The legal issue in this case is whether the terms of the insurance policy require the insured or the insurer to bear the loss caused by inevitable delays that occur when a potentially liable third party does not accept responsibility for a loss suffered by the insured and covered by its policy, as well as the costs and risks of pursuing such claims.

Underwriters contended that this provision "clearly" required Cardtronics to exhaust its remedies against those specified third parties before Underwriters would be required to pay any covered loss. Underwriters denied coverage based on subparagraph E.4.A of the policy, which provided that Underwriters would only pay "the amount of loss you cannot recover" from Mount Vernon or its insurers.

Texas courts interpret insurance policies according to the rules of contract interpretation. The court decides whether an ambiguity exists by looking at the contract as a whole in light of the circumstances present when the contract was entered into and by applying proper canons of construction.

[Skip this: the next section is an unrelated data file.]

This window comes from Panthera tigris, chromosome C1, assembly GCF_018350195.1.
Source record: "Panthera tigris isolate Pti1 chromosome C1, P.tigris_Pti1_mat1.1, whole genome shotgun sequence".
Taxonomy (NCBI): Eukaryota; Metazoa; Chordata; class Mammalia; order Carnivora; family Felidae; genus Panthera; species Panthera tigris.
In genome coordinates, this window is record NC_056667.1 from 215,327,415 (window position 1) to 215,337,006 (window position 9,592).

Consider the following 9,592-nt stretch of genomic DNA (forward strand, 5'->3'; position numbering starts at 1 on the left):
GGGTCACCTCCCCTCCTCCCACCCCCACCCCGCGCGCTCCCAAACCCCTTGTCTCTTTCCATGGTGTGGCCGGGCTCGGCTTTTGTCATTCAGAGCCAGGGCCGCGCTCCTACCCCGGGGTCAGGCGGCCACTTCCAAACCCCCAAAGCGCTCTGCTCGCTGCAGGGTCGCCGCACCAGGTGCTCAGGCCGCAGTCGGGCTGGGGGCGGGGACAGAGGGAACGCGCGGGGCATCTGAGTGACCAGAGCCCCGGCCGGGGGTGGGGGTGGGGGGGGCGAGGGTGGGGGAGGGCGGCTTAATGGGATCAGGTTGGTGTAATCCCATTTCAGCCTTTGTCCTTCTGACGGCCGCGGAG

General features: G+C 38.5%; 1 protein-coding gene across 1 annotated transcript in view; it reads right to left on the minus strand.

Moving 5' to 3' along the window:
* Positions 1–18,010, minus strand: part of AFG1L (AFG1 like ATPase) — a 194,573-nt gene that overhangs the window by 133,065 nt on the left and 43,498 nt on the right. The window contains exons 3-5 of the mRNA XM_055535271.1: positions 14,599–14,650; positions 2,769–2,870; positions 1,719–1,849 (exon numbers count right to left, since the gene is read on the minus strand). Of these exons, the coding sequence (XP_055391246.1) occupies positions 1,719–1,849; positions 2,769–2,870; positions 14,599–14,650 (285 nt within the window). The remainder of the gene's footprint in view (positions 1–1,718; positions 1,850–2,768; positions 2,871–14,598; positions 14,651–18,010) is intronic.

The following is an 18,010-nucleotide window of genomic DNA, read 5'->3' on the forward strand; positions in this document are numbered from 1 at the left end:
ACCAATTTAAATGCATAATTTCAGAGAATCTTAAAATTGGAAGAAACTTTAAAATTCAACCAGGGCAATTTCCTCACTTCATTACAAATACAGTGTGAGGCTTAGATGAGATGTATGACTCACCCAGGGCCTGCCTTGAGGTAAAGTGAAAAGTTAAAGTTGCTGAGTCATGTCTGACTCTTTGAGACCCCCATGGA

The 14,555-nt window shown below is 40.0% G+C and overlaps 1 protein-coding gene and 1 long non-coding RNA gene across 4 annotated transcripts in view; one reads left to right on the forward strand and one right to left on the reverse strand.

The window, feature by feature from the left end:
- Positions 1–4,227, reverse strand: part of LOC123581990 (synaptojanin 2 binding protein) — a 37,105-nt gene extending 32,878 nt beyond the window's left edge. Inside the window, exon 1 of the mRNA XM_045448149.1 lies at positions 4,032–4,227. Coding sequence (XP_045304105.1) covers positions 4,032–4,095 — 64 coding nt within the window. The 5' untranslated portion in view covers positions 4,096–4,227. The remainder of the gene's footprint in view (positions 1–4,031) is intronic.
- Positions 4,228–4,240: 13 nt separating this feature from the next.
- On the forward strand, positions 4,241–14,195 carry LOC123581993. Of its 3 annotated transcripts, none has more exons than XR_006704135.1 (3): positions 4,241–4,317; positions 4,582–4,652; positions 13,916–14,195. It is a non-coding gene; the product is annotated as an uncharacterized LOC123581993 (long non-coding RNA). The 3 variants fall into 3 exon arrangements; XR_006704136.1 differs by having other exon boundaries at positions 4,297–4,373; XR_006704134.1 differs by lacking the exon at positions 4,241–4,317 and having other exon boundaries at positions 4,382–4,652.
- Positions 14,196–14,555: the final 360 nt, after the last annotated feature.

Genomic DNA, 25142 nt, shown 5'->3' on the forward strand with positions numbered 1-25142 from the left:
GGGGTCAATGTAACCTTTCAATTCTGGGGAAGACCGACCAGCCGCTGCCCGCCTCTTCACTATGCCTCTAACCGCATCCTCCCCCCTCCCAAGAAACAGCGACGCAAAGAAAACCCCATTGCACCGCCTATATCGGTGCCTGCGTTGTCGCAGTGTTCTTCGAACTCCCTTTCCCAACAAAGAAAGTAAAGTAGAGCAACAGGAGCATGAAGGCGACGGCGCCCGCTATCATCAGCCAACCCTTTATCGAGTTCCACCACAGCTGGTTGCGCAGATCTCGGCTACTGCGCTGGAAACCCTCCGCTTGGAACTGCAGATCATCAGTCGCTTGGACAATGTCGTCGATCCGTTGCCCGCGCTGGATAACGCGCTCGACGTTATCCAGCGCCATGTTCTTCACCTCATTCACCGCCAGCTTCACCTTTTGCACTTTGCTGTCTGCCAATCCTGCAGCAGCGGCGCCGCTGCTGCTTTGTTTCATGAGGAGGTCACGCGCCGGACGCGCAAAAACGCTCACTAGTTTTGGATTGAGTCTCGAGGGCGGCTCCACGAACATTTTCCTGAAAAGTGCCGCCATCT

The policy did not actually contain the word "exhaust" or any derivative thereof, although the parties agreed that it could have been drafted to contain such an explicit requirement. The policy did not require Cardtronics to carry any additional coverage for losses incurred in connection with an armored car company. Nor did it require Cardtronics to mandate that its motor carriers be insured.

By the policy's plain terms, Cardtronics was required to submit a proof of loss within 120 days of learning of the facts underlying that arrest. The policy then required Underwriters to accept or reject the claim within 45 days and pay it within 5 days of that decision. When Underwriters failed to do so, Cardtronics was obligated to bring suit within 2 years of learning of the facts leading to the arrest, if it was unable to recover its loss before that time.